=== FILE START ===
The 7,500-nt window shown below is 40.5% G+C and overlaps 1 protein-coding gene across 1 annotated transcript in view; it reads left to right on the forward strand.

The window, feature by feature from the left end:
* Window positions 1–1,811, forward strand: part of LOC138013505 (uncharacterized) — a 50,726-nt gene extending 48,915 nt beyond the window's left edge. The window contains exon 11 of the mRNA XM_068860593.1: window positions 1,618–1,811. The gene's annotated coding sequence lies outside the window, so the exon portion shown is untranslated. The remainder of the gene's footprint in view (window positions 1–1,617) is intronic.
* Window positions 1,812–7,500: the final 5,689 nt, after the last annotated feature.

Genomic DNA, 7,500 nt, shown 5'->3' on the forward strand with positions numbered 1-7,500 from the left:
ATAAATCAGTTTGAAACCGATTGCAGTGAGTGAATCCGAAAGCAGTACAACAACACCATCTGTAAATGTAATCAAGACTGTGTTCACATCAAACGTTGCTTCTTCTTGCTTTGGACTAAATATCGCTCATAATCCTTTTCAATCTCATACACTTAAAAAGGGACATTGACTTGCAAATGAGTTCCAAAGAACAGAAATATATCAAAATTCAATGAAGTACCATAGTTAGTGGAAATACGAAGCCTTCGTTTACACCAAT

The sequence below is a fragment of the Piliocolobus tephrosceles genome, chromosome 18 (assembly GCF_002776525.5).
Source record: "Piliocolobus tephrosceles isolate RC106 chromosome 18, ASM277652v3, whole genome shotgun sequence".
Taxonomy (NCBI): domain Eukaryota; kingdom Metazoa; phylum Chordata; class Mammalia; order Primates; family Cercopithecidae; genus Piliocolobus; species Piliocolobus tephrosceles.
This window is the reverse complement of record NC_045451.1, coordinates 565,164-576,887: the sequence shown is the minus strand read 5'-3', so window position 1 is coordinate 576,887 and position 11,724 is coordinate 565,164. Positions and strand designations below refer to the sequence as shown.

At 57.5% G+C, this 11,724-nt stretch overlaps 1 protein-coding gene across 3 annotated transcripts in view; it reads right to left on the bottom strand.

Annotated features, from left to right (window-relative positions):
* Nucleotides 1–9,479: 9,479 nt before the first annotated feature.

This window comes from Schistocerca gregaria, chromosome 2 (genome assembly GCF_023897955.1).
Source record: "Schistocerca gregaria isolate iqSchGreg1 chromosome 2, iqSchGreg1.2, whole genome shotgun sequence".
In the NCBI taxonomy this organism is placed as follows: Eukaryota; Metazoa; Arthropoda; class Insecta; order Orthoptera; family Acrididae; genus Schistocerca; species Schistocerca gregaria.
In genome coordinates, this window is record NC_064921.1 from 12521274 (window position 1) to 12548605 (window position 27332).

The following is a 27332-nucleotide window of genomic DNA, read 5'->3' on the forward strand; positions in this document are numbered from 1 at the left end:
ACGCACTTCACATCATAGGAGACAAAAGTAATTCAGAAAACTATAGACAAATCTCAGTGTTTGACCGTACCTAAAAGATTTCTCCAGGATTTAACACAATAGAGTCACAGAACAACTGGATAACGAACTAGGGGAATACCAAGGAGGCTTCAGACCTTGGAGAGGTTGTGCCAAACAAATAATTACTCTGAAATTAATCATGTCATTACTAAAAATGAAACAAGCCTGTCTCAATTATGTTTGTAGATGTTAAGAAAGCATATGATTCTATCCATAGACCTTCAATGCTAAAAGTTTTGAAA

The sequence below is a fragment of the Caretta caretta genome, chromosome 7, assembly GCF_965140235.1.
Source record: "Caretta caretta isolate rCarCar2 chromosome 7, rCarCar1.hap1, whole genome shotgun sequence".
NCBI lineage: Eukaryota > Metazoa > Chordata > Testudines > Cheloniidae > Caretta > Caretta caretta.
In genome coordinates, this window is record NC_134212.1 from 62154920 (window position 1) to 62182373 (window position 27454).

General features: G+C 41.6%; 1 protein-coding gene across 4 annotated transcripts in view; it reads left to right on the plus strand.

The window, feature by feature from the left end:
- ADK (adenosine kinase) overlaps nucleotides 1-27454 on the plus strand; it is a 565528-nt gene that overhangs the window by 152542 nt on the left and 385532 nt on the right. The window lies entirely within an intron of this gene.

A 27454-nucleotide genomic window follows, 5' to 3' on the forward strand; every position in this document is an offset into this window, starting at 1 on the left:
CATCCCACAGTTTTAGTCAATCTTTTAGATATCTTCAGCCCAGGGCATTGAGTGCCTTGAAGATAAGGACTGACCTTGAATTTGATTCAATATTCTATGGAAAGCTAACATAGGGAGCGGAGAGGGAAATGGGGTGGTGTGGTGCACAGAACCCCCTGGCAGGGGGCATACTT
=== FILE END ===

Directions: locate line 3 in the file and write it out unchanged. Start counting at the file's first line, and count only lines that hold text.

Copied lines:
* Window positions 1–1,811, forward strand: part of LOC138013505 (uncharacterized) — a 50,726-nt gene extending 48,915 nt beyond the window's left edge. The window contains exon 11 of the mRNA XM_068860593.1: window positions 1,618–1,811. The gene's annotated coding sequence lies outside the window, so the exon portion shown is untranslated. The remainder of the gene's footprint in view (window positions 1–1,617) is intronic.